Funeral Director Raegan Drew

November sees us celebrating your stories about Doing what matters most, one of our Ways of Being Co-op. Meet Funeral Director Raegan Drew who always does what matters most for her clients.

I originally studied beauty at college but when I received my qualification as a beauty specialist from Mary Reids, I didn’t feel it was what I wanted to do. I’d always been very interested in make-up but hadn’t made my mind up on which career path I’d use this in and the thought of working at a beauty counter didn’t appeal to me.

I started looking into cosmetology in the funeral industry which is when I first heard about embalming. After researching it I arranged to meet with a small family funeral directors to chat and they gave me my first insight into embalming as a work experience placement. From that point I knew this is what I wanted to do so I paid to do a private embalming course held in Dumbarton.

After an initial knock back from an interview, I decided to send Co-op Funeralcare a letter every month for a year which finally led to a second interview when a position as a funeral arranger became available.

I got the job and after achieving my qualification in this role, I became a funeral director. My initial ambition to become an embalmer shifted when I decided I wanted to be involved in the funeral process from start to finish.

Raegan in her Funeral Director uniform

So what does a Funeral Director do?

My role’s varied. I could be in the office arranging masonry products and other services available, or arranging a funeral with bereaved families, making sure that all their wishes are carried out exactly as agreed.

On the day of a funeral I’ll be there for our clients as the main person responsible. I could also be attending a death at a nursing home, family homes or even going to hospitals to bring people’s loved ones into our care.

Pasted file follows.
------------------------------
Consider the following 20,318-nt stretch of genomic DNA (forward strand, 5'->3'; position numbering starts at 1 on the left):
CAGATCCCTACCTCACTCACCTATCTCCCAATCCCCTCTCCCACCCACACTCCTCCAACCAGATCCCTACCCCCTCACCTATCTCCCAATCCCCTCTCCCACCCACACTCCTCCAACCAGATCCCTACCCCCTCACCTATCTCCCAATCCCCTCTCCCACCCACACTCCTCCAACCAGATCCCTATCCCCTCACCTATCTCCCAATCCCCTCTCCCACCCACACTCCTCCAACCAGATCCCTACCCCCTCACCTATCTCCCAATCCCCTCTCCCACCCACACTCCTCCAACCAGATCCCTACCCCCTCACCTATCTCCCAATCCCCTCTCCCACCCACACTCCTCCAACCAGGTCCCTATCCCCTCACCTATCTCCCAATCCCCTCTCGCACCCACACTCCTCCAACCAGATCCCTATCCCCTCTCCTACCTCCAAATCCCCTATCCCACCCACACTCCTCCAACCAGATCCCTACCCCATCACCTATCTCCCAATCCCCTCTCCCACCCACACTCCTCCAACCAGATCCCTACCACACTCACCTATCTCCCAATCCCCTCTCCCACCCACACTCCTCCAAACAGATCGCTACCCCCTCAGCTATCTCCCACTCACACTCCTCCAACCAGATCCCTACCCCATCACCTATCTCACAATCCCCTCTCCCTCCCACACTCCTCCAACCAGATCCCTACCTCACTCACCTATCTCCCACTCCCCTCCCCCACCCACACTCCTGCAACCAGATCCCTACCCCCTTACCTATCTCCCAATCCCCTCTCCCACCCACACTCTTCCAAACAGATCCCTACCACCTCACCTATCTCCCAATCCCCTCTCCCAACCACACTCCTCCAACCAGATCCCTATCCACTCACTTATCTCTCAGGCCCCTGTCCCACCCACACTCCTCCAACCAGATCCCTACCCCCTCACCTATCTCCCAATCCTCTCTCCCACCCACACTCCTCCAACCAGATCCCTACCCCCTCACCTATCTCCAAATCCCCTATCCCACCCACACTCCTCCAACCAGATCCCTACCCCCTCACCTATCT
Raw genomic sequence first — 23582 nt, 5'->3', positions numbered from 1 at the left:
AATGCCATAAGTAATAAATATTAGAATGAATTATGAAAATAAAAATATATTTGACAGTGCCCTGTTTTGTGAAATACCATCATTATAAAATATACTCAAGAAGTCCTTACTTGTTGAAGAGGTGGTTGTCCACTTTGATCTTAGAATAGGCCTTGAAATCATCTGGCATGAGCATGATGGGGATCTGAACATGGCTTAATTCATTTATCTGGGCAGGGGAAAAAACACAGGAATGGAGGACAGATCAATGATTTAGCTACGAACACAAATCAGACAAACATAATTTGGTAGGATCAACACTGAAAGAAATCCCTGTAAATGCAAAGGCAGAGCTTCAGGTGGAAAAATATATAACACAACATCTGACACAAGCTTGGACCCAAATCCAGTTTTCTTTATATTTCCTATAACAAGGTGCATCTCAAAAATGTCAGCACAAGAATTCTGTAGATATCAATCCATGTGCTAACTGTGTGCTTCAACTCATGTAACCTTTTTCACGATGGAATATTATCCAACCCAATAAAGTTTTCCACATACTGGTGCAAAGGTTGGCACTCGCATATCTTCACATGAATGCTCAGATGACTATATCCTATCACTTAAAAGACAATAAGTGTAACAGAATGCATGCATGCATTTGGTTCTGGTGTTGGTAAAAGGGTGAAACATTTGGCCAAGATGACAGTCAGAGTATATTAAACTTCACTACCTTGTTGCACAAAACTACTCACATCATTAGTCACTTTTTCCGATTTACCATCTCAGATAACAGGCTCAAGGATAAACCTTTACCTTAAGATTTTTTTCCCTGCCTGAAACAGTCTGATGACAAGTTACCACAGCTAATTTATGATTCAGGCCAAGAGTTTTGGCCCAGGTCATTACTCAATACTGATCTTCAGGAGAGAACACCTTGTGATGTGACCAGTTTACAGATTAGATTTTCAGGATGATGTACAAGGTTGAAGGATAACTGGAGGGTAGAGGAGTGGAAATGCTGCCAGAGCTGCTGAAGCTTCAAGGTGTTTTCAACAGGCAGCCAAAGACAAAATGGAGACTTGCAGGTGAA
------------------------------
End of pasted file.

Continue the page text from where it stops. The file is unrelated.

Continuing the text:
Part of the job also involves being on call. The nature of our business means we need to provide a 24/7 service so we can be there for our clients no matter what time of day or night. From time to time I could be furnishing coffins in the workshop or preparing a limousine or hearse for a funeral. I also still get the opportunity to embalm and prepare people’s loved ones in our care.

Reactions from family and friends

My family and friends are so supportive. They’re very proud of the role I do. My friends love introducing me with ‘guess what her job is?’ – no one has got it right yet.

Unfortunately I’ve had to arrange and conduct funerals in my own circle of family and friends, and it’s at these times those closest to me get to see in a bit more depth what I do. 

My advice to young people

Don’t give up. It can be difficult to get into the industry, especially for a young person. I was 18 when I first started applying.  It took me two years to get my foot in the door but I’ve never looked back and it can be a career for life if you’re willing to work hard.

I couldn’t imagine doing anything else, I believe there’s no other job satisfaction like it.

Raegan Drew

Funeral Director – Howgate, Midlothian

Raegan’s story was in The Sun this weekend







Join the conversation! 16 Comments

  1. Well done to Raegan and the supporting team she has around her- love reading such positive articles on the intranet!!!